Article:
Docker has been dominating the devops conversation since its inception in 2013, sparking interest in container-driven pipelines and helping organizations to transform applications by shifting to full-stack deployments on containers. Following market interest, many cloud vendors have also rushed to support Docker in their services, in anticipation of future development teams that look significantly different than they do today. No matter what, containers are going to change the way applications are built, tested, and deployed.
Despite all this activity, there isn’t consensus on how exactly containers fit into existing applications and development teams. Devs are rabid fans of Docker but tend to use it only for sandboxing and prototyping. QA doesn’t see how Docker affects their workflow. And ops is wary of the security issues around Docker, preferring traditional VMs instead. Even as devops aims to bring these three functions closer together, getting these groups to agree on the importance and role of containers is the only way to embrace the new architecture and release processes.
In this article, we focus on the impact Docker has on QA and how you can be better prepared and even embrace the Docker takeover.
The Docker difference
As a QA leader in your organization, you probably overhear your dev counterparts rave about the world of difference that Docker makes when building applications. From their point of view, they can deploy their code to a local container, do a local test, make an image, and pass it on. It’s hard for them to understand why that image is not merely thrown into production.
But you still may not be convinced Docker matters to QA. After all, most Docker implementations are dev only. And the systems for testing applications in containers have not been established.
Whatever your impression of Docker, it’s becoming clear that the container revolution will not be restricted to development. Docker the company is rapidly releasing tools to calm the fears of operations, and many third-party solutions have made the security and oversight around Docker containers as easy as that of any other infrastructure. But if dev adopts containers, as does ops, where does that leave QA when there are many more versions of applications in the integration environment, and each instance has a container?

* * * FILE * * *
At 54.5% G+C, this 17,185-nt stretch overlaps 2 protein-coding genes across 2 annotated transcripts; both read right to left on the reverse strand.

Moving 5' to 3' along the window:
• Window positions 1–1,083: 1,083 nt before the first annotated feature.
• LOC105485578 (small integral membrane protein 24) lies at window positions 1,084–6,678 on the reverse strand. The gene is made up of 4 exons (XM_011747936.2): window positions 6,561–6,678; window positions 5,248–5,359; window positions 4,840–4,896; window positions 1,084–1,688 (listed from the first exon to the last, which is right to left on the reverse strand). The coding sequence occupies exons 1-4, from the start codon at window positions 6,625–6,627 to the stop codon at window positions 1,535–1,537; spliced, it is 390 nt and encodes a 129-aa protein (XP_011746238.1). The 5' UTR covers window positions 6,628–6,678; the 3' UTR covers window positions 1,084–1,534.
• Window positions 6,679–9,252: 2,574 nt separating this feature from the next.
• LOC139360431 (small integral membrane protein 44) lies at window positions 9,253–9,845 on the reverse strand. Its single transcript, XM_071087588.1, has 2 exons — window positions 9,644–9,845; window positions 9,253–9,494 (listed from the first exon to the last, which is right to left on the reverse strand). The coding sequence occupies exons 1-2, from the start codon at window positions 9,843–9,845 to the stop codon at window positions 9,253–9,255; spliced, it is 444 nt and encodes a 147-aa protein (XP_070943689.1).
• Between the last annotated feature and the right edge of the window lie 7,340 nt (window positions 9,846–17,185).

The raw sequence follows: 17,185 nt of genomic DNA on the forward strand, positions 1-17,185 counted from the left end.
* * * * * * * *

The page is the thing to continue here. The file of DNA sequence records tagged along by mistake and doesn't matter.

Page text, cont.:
As container-driven pipelines emerge, the pressure on QA to embrace containers -- and ensure that QA processes keep pace with new architectures and release practices -- will be unavoidable. But this isn’t bad news. In fact, if you realize the benefits Docker brings to QA, you’ll be eager to get started right away.
Unlike virtual machines, each of which includes a full guest OS and can run many gigabytes in size, Docker containers share a common OS kernel and weigh only a few megabytes. This makes them easy to move around and quick to start, run, and scale. Containers pack a lot more applications or versions of an application per server than VMs, so they're ideal for load and performance testing. New Docker containers can be spun up in the cloud in seconds and are great for testing an application against real-world user behavior.
For QA, Docker solves the classic problem of ensuring that you test the same application you ship. Because everything the application needs to run is packaged in the container, it can run predictably and consistently across the pipeline, and with different configurations -- no more pesky variables to track down. If a configuration issue is the source of a bug, then the container image in use is the point where it should be addressed.
Docker and microservices
Container technology not only impacts the delivery chain and release process, but it can also impact the application architecture itself. Docker handles many tasks for organizations, but the key areas where organizations can take the next step in modern software delivery are in the form of microservices.
A microservices architecture allows applications to be split into mutually exclusive services, which could even be written in different languages and managed by different teams. Microservices architecture enables, and even requires, a decentralized team structure. This means teams are cross-functional with the ability to develop, test, and deploy the application they build without dependencies on any other team.